Tuesday, March 31, 2015
I just watched a YouTube video of a man in, I believe, Istanbul standing on a busy street blindfolded, arms outstretched, and behind a sign that read (paraphrasing), "I trust you, do you trust me? Hug me." I wanted to jump through the screen and hug that man. In the beginning of the video, people were cautious, only one or two dared to do it, but by the end of the clip people were lining up for a chance to show some love to this stranger. They were getting nothing more from it.
It reminded me of the Christmas Truce of 1914, when during "The Great War" (WWI) soldiers from both sides put down their weapons, ventured into No Man's Land and spent Christmas playing games with one another, exchanging small tokens and shared stories. They sung together and hugged one another before going back into the trenches to get back to the dirty job of war. The fact that they were alleged enemies didn't matter for that short period of time. Their nationalities didn't matter, their religious beliefs didn't dissuade them, their jobs and social classes made no difference; they were simply men. Sons, brothers, fathers, uncles, and friends.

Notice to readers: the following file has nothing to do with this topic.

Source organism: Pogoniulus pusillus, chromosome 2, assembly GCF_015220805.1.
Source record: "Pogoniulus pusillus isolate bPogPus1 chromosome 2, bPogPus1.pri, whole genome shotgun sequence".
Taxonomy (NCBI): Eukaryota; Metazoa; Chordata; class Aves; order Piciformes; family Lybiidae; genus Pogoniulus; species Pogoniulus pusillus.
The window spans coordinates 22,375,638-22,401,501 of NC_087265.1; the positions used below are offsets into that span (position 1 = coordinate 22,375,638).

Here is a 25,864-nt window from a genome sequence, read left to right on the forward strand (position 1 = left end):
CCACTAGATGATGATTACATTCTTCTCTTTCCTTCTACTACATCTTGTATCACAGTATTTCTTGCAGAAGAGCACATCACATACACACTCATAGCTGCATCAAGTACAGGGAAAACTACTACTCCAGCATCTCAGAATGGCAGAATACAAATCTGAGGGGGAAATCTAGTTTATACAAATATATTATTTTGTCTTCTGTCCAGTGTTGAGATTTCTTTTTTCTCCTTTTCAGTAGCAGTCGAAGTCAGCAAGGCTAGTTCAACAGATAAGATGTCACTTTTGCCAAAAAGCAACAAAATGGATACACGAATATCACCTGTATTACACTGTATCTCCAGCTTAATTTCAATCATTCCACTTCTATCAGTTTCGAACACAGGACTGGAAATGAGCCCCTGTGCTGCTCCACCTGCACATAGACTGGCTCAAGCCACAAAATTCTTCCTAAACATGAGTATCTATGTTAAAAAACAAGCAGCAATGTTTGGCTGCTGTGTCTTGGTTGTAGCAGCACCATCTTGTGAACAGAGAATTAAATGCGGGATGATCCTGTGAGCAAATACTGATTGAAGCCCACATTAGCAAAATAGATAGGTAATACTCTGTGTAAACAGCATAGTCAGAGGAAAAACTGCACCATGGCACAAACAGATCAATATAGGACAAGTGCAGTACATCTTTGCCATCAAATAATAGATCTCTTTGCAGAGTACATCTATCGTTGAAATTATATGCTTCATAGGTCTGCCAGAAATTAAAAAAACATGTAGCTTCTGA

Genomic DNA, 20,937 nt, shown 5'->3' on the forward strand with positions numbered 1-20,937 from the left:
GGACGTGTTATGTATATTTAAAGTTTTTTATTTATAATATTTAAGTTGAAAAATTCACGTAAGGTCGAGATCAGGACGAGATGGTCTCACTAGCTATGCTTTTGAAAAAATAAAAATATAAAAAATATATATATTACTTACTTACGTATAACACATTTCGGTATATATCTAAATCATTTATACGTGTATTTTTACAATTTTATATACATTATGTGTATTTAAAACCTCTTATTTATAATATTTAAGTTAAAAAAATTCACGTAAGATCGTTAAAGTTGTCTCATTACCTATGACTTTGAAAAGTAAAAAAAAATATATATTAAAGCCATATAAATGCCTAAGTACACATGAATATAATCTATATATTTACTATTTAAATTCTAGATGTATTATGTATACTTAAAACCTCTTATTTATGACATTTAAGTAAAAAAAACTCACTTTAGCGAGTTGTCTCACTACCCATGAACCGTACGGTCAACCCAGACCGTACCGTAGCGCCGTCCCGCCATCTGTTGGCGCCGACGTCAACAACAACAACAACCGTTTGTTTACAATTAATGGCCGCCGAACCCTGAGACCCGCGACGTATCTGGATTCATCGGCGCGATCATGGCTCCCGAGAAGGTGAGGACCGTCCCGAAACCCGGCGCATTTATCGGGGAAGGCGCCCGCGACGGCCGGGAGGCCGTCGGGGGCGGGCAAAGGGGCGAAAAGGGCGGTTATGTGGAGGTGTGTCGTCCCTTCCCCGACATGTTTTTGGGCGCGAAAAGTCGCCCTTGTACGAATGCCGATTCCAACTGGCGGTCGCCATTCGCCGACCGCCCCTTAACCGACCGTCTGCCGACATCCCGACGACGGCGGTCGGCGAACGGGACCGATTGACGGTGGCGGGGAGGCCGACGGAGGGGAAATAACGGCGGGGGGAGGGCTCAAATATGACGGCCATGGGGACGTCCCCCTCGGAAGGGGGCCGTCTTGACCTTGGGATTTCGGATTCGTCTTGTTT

Isn't that so much easier?